Edge-Preserving Decompositions for Multi-Scale
Tone and Detail Manipulation

The Hebrew University
The Hebrew University
The Hebrew University
Microsoft Research


Many recent computational photography techniques decompose an image into a piecewise smooth base layer, containing large scale variations in intensity, and a residual detail layer capturing the smaller scale details in the image. In many of these applications, it is important to control the spatial scale of the extracted details, and it is often desirable to manipulate details at multiple scales, while avoiding visual artifacts.

In this paper we introduce a new way to construct edge-preserving multi-scale image decompositions. We show that current base-detail decomposition techniques, based on the bilateral filter, are limited in their ability to extract detail at arbitrary scales. Instead, we advocate the use of an alternative edge-preserving smoothing operator, based on the weighted least squares optimization framework, which is particularly well suited for progressive coarsening of images and for multi-scale detail extraction. After describing this operator, we show how to use it to construct edge-preserving multi-scale decompositions, and compare it to the bilateral filter, as well as to other schemes. Finally, we demonstrate the effectiveness of our edge-preserving decompositions in the context of LDR and HDR tone mapping, detail enhancement, and other applications.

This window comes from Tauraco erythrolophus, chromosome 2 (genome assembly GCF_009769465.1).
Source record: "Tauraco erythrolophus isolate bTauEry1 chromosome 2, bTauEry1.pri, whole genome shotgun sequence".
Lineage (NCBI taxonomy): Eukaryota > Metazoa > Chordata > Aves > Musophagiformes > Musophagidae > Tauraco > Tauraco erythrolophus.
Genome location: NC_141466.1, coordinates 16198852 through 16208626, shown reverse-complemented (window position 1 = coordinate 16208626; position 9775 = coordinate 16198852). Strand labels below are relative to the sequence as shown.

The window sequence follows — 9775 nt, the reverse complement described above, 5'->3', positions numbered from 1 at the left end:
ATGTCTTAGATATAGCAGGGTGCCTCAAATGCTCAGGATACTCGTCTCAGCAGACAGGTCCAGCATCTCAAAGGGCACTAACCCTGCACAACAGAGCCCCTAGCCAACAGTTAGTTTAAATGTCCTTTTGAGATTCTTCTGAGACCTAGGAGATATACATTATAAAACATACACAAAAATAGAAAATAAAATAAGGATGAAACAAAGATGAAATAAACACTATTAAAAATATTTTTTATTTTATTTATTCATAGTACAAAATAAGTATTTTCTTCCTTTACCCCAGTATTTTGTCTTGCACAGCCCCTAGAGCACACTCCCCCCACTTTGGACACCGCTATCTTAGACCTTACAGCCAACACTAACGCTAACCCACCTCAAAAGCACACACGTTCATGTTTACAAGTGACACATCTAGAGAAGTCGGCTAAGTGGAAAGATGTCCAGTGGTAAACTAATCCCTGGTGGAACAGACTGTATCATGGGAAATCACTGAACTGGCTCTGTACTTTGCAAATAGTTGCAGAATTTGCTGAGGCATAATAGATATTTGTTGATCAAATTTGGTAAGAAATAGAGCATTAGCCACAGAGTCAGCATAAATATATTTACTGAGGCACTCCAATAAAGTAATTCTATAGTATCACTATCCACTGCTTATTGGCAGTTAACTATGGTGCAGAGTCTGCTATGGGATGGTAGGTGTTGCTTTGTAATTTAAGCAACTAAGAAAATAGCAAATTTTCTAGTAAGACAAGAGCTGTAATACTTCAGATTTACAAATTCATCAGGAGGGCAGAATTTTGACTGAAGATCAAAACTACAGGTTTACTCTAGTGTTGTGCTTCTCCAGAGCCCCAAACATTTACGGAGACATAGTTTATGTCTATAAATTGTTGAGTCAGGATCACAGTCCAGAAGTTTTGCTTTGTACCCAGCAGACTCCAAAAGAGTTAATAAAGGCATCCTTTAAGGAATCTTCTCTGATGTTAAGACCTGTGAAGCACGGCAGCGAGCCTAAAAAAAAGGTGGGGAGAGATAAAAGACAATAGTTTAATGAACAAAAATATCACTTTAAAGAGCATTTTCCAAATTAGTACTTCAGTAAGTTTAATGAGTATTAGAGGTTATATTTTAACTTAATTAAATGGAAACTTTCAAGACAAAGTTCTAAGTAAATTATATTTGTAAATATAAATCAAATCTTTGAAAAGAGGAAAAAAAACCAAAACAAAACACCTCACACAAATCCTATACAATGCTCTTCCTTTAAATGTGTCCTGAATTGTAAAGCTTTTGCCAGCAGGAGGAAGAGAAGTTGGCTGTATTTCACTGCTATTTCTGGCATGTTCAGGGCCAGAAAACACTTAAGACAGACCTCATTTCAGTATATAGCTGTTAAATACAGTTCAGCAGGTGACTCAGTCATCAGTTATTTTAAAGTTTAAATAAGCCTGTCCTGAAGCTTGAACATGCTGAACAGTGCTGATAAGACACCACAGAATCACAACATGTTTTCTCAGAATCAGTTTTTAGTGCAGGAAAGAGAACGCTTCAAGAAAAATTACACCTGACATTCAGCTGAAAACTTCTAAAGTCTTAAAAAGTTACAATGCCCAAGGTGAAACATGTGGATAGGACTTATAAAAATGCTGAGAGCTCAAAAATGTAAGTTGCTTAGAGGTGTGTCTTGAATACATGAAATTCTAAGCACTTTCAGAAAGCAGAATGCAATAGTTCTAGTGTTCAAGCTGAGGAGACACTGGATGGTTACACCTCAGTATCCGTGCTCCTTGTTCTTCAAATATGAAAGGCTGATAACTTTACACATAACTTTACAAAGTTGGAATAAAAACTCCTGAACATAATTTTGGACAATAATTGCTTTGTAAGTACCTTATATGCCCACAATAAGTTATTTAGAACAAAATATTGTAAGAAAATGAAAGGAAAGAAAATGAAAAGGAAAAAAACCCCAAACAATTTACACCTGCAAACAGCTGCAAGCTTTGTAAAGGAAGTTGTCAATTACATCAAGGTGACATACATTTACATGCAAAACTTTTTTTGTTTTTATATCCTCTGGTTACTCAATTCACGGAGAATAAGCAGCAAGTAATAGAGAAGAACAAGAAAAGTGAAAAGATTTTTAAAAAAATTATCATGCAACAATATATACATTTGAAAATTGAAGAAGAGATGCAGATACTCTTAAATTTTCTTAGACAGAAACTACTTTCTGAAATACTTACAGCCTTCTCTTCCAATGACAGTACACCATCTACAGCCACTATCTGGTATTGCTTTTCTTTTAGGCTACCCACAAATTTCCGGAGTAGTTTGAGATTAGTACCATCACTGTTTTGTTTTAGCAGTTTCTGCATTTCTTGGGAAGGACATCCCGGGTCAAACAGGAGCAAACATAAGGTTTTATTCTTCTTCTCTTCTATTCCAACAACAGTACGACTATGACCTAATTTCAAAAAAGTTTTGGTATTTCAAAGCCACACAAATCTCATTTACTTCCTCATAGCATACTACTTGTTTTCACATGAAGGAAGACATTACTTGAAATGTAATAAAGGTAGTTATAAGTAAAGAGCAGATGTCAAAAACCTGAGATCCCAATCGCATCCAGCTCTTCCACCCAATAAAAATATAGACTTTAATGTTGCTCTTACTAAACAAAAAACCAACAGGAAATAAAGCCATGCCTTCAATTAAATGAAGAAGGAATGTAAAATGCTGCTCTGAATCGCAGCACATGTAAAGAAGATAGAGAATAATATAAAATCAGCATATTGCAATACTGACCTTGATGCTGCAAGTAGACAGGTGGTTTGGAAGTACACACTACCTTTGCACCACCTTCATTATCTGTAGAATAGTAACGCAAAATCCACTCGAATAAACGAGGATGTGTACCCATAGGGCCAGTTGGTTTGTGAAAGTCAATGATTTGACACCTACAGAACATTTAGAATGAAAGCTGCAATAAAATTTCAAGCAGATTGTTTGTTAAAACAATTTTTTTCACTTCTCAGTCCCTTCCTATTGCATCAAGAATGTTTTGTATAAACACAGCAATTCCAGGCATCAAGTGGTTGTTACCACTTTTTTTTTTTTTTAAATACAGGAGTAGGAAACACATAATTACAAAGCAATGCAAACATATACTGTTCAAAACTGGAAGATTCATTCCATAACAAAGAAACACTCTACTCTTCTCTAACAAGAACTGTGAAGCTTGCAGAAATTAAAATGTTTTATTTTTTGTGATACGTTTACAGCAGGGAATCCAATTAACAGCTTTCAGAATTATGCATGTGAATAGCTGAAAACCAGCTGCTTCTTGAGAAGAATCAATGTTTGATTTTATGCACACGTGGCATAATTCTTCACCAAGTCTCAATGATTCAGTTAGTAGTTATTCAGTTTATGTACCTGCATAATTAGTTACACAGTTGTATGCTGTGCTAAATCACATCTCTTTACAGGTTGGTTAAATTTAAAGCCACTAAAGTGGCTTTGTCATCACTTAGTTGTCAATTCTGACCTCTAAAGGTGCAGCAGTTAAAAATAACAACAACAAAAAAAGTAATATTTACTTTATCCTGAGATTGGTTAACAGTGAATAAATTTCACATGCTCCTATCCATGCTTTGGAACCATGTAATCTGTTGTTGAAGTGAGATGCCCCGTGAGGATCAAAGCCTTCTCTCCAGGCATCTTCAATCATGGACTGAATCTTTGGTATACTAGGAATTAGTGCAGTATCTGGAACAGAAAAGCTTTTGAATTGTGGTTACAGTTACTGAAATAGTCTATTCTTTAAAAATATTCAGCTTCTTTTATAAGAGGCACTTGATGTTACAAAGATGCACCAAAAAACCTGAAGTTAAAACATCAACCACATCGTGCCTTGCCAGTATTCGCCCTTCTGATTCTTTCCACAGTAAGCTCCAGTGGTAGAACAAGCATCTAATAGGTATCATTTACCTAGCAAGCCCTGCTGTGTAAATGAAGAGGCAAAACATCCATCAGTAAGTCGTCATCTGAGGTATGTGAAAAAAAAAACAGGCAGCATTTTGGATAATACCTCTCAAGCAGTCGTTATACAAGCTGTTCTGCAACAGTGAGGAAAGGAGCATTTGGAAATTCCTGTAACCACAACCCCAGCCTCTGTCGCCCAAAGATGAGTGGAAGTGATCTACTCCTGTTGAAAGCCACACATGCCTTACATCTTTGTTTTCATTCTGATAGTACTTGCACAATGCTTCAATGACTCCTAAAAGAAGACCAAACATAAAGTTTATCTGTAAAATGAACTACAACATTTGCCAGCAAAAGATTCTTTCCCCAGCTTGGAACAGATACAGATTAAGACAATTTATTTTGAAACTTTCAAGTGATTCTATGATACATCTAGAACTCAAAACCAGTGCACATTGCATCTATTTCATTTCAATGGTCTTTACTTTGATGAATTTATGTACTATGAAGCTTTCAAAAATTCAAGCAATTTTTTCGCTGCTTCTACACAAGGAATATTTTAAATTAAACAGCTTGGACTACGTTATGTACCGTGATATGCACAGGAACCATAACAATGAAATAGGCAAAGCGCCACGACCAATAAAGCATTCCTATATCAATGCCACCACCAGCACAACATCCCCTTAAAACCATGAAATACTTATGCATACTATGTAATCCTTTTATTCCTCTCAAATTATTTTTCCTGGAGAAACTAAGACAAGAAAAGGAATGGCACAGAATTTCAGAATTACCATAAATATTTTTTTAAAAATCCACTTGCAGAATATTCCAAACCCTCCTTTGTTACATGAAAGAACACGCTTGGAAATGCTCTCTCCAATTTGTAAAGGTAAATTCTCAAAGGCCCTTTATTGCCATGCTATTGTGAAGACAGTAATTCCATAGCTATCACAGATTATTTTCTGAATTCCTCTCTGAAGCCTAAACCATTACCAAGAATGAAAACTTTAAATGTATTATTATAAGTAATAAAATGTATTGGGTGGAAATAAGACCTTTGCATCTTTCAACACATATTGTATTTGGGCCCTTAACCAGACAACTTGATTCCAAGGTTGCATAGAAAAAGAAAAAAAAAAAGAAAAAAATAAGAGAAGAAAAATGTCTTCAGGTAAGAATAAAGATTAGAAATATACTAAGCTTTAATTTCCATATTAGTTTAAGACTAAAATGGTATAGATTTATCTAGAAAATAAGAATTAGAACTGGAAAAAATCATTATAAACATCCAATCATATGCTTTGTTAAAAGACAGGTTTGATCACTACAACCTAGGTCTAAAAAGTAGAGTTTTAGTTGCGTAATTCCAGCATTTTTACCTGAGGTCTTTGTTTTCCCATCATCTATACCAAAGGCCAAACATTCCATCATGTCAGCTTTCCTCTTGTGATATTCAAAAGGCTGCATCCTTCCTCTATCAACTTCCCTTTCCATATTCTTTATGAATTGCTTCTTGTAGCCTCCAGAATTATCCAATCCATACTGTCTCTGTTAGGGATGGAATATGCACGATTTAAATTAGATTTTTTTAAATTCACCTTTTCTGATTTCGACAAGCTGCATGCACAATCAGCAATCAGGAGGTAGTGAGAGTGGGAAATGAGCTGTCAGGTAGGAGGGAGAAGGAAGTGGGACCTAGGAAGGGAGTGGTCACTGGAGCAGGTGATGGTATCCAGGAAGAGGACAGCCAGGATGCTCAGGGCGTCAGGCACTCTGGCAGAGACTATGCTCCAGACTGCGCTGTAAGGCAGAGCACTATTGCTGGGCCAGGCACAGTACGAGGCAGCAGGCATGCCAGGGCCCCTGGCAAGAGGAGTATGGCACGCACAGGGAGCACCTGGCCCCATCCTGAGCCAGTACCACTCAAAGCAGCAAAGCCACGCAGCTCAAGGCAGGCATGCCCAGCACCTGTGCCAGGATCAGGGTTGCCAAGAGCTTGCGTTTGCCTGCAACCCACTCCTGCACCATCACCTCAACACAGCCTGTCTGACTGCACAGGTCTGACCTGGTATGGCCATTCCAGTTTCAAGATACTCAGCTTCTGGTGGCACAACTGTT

Full paper: high resolution, 20.3MB, lower resolution, 3.1MB, BibTeX record
Video: QuickTime MPEG-4, 42.2MB or WMV, 18.4MB

Supplementary Materials:

It can be difficult to fully appreciate the differences between the small side-by-side images in the paper. Therefore, in these pages we include larger format versions of the images in the paper, with the ability to easily flip between them. We also include some additional examples and comparisons.

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  1. Selected figures from the paper: Figure 3, Figure 4 & 6, Figure 7, Figure 8
  2. Multi-scale tone manipulation: Hunt's Mesa (Figure 1), Flower (Figure 9), Rock, Badger, Door
  3. HDR tone mapping: Desk (Figure 11)
  4. Detail exaggeration (Figure 10)
  5. Progressive Image Abstraction: Cottage (Figure 12), Lunaria, Symi Island, Buddha


A matlab implementation of the weighted least squares filter. Note that the times reported in the paper refer to a faster C/C++ implementation. An example demonstrating bilateral-like HDR tonemapping using this filter (this script was used to produce the result in Figure 7). Another example demonstrates multi-scale detail manipulation (this script was used to produce the results shown in Figure 9). A third example shows multi-scale HDR tonemapping (this script was used to produce the results in Figure 11).